Maj. David Thorneloe
January 09, 2014
The right to bear arms is the most important liberty to American citizens. It allows people to protect themselves from other people and the government. Even though firearm technology has vastly improved the fundamental right remains. The founding fathers had the foresight so see this and call it arms. Even in the late 17thand early 1800 century fire arms where even then progressing.
The reason why we have the 2nd Amendment
A well-regulated Militia, being necessary to the security of a Free State, the right of the people shall not be infringed1. The framers understood that a public without arms would …show more content…
Heller had a very important ruling. District of Columbia law bans handgun possession by making it a crime to carry an unregistered firearm and prohibiting the registration of handguns; provides separately that no person may carry an unlicensed handgun, but authorizes the police chief to issue 1-year licenses; and requires residents to keep lawfully owned firearms unloaded and dissembled or bound by a trigger lock or similar device. Respondent Heller, a D. C. special policeman, applied to register a handgun he wished to keep at home, but the District refused. He filed this suit seeking, on Second Amendment grounds, to enjoin the city from enforcing the bar on handgun registration, the licensing requirement insofar as it prohibits carrying an unlicensed firearm in the home, and the trigger-lock requirement insofar as it prohibits the use of functional firearms in the home. The District Court dismissed the suit, but the D. C. Circuit reversed, holding that the Second Amendment protects an individual’s right to possess firearms and that the city’s total ban on handguns, as well as its requirement that firearms in the home be kept nonfunctional even when necessary for self-defense, violated that right.3 There are two clauses that stand out the most from this court case: 1. The Second Amendment protects an individual right to possess a …show more content…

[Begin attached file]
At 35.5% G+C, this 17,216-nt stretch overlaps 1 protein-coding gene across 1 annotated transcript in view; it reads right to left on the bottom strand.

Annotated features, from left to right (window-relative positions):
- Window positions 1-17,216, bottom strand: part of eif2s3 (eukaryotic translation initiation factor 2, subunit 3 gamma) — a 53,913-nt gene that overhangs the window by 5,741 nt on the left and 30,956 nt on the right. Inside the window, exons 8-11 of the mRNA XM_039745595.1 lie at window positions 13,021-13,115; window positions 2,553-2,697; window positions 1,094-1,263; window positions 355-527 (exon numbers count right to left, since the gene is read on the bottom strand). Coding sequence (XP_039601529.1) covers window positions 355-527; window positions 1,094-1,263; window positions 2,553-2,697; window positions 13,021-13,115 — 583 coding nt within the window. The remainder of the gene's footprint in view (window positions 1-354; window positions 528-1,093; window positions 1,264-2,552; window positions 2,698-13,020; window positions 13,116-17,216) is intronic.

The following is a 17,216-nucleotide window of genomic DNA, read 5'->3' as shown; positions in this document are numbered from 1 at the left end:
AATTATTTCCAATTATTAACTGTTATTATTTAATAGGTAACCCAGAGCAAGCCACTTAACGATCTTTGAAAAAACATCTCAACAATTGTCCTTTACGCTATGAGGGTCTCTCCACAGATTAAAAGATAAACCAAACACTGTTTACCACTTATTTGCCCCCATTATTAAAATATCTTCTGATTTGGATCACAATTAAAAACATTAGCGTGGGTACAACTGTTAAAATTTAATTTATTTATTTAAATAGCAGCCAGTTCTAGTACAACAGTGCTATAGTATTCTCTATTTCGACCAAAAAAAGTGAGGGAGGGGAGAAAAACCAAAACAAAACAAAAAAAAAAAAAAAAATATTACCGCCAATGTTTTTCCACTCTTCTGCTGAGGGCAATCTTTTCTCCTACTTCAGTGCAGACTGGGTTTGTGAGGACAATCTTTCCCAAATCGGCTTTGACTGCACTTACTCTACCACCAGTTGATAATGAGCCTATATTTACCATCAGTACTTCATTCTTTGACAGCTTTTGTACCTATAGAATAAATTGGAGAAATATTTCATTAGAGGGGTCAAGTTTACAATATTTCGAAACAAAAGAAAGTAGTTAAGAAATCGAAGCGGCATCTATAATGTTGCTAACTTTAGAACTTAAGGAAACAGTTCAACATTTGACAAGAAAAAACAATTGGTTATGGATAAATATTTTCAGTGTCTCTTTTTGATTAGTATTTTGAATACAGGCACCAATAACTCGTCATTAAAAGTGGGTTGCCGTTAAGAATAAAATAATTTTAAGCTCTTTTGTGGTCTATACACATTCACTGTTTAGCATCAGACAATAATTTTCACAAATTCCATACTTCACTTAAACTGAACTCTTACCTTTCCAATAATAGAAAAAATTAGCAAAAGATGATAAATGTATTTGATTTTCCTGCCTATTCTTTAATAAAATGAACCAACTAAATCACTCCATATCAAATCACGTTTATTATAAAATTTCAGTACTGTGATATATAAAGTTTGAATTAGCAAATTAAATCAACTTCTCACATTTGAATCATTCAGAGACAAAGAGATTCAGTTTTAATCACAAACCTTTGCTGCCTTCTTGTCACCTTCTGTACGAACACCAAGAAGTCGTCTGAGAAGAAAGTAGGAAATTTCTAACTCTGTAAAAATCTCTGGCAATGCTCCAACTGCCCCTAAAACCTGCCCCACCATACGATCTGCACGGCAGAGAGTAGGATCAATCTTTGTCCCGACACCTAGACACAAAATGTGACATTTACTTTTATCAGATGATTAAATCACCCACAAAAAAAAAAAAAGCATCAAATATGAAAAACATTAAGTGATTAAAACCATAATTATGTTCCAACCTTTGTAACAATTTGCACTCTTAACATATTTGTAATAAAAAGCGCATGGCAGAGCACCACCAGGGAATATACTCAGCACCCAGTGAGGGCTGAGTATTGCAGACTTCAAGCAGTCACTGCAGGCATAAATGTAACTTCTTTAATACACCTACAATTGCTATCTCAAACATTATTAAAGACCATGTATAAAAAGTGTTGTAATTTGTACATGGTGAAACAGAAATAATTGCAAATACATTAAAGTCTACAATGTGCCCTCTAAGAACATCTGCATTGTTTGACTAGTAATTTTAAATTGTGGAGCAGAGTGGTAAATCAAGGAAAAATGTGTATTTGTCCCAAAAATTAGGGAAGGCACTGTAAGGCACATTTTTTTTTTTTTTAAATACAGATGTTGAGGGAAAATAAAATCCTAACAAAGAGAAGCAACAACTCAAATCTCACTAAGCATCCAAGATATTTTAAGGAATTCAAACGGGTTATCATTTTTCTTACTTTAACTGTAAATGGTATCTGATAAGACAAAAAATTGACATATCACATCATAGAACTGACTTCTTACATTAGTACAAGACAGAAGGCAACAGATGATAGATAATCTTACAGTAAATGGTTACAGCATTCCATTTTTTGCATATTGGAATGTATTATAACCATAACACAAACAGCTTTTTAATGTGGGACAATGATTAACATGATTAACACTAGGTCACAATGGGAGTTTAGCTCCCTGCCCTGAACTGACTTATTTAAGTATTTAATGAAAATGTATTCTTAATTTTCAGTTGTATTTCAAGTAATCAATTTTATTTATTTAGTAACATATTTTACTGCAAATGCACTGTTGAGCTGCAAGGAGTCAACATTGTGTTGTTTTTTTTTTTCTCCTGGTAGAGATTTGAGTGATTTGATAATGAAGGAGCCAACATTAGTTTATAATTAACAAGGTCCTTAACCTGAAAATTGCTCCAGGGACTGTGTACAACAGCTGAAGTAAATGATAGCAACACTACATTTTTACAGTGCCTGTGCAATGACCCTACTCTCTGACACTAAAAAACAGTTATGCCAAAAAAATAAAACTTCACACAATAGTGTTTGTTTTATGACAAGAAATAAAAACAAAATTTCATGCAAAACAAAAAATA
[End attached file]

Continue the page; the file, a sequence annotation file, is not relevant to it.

In its first hearing on the subject, in Presser v. Illinois (1886), the Supreme Court held that the Second Amendment prevented the states from “prohibiting the people from keeping and bearing arms, so as to deprive the United States of their rightful resource for maintaining the public security4.” More than four decades later, in United States v. Schwimmer (1929), the Supreme Court cited the Second Amendment as enshrining that the duty of individuals “to defend our government against all enemies whenever necessity arises is a fundamental principle of the Constitution” and holding that “the common defense was one of the purposes for which the people ordained and established the Constitution.” Meanwhile, in United States v. Miller (1939)5, in a prosecution under the National Firearms Act (1934), the Supreme Court avoided addressing the constitutional. The Supreme Court also affirmed previous rulings that the Second Amendment ensured the right of individuals to take part in the defending of their liberties by taking up arms in an organized militia. However, the court was clear to emphasize that an individual’s right to an “organized militia” is not “the sole institutional beneficiary of the Second Amendment’s